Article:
http://www.dotwnews.com/ Tourism New Zealand (TNZ) has tweaked its marketing mix to reflect the increasing reality of economic factors hitting tourism markets.
TNZ chief executive George Hickton said yesterday it had all but pulled out of Japan and Korea, preferring to focus marketing resources in countries that were not mired in economic doldrums.
TNZ saw little growth in countries such as Japan and Korea and had moved resources to more promising prospects, he said. Maintaining a downward trend, Japan's visitors numbers to New Zealand dropped 11 per cent in the year to April, while Korean visitors fell 20%.
"When we look at it, we still expect numbers to continue but there are no growth prospects."
Hickton said TNZ had divided the world into three categories, and was redeploying marketing dollars where it could get the best results. "The UK and USA are in the middle, and then there are markets where we see a great amount of potential, clearly China, Canada and Australia," he said.
Speaking at the 2008 Tourism Rendezvous New Zealand (Trenz) tourism showcase, the world's economic maelstrom was the topic of media questions fired at the panel of Hickton, Air New Zealand deputy chief executive and Tourism Industry Association chairman Norm Thompson and Tourism Minister Damien O'Connor.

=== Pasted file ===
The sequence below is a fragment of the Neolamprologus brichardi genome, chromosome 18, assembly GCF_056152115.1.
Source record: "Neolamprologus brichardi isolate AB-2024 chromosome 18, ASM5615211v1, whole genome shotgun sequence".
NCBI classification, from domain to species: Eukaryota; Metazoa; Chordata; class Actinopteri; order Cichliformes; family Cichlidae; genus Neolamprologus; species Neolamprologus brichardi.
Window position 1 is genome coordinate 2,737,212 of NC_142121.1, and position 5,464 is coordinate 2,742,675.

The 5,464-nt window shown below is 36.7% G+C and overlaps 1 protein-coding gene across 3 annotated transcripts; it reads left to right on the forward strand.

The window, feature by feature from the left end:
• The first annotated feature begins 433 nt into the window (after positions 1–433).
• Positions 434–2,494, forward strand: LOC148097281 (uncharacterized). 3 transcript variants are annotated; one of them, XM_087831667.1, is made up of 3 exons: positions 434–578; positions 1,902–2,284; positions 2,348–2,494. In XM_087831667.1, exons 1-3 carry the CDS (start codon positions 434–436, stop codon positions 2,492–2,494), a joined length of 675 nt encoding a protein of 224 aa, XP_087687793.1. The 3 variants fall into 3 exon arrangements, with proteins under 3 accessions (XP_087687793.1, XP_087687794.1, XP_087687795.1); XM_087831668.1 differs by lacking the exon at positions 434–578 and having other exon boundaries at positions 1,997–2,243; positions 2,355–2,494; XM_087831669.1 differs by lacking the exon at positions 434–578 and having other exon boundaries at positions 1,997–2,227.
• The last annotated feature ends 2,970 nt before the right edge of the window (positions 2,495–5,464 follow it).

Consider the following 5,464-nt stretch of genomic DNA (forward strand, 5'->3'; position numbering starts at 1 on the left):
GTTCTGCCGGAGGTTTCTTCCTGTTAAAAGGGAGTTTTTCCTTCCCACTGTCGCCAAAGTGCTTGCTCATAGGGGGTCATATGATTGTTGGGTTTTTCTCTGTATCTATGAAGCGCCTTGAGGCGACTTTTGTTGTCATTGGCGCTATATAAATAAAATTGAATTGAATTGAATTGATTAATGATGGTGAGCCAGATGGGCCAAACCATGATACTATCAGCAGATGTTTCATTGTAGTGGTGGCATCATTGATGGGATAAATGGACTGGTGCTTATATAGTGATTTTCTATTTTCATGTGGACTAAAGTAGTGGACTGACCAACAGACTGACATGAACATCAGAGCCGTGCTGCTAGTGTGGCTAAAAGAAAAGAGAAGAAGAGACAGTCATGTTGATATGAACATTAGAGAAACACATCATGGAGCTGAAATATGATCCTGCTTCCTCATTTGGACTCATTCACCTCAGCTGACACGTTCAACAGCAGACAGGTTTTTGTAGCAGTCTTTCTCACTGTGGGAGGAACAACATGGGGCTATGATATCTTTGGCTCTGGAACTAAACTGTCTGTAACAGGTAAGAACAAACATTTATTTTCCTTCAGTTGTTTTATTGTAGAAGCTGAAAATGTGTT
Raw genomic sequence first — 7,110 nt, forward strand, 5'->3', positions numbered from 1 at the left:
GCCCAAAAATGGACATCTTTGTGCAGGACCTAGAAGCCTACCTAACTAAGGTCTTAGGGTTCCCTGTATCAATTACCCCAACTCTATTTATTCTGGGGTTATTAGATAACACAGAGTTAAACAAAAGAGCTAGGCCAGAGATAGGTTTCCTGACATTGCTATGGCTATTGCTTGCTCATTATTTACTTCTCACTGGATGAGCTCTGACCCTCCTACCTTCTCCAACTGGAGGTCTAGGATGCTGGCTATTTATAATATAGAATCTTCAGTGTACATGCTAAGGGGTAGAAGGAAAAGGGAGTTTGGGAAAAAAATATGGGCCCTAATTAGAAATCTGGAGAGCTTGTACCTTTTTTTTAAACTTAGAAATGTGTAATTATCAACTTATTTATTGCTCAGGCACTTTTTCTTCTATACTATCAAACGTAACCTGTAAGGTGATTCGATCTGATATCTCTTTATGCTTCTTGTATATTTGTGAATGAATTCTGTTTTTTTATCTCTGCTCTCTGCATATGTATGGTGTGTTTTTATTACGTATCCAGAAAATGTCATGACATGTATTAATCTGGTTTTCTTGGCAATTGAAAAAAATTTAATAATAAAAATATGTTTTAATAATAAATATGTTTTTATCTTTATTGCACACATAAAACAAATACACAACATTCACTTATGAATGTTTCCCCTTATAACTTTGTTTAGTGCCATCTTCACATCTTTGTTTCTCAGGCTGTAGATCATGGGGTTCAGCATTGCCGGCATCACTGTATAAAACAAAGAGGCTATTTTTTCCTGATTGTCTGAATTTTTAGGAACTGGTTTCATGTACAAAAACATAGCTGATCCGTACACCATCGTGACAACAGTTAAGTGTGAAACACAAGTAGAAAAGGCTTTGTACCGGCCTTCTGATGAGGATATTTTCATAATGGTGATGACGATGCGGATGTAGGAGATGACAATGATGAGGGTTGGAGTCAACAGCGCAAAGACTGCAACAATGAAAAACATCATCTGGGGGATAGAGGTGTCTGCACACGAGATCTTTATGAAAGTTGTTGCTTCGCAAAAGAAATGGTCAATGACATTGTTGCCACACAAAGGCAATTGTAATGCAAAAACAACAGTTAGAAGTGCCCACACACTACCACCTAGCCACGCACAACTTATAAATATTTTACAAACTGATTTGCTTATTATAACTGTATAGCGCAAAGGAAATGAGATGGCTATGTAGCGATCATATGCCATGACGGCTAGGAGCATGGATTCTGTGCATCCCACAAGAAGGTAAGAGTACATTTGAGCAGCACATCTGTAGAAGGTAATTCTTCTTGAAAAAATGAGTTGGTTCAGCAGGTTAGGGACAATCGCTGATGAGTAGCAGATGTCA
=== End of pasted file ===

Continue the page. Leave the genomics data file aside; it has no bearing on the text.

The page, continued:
The price of jet fuel had driven up airfares and Air New Zealand had cut its capacity on long-haul flights to London by 6%, which would save it $100 million in annual fuel costs.
"Anybody that is not worried, I'd be worried about them. We are concerned," Thompson said.
Airfares were testing consumers' mettle when it came to choosing their destinations, he said, adding that it was up to New Zealand to keep a keen edge on their marketing machine.
The targets for the industry heading into the next year were to put more effort into convincing Australians they could come to New Zealand for the weekend, urging UK travellers to come down under now instead of waiting, and focus their efforts to woo independent travellers from China.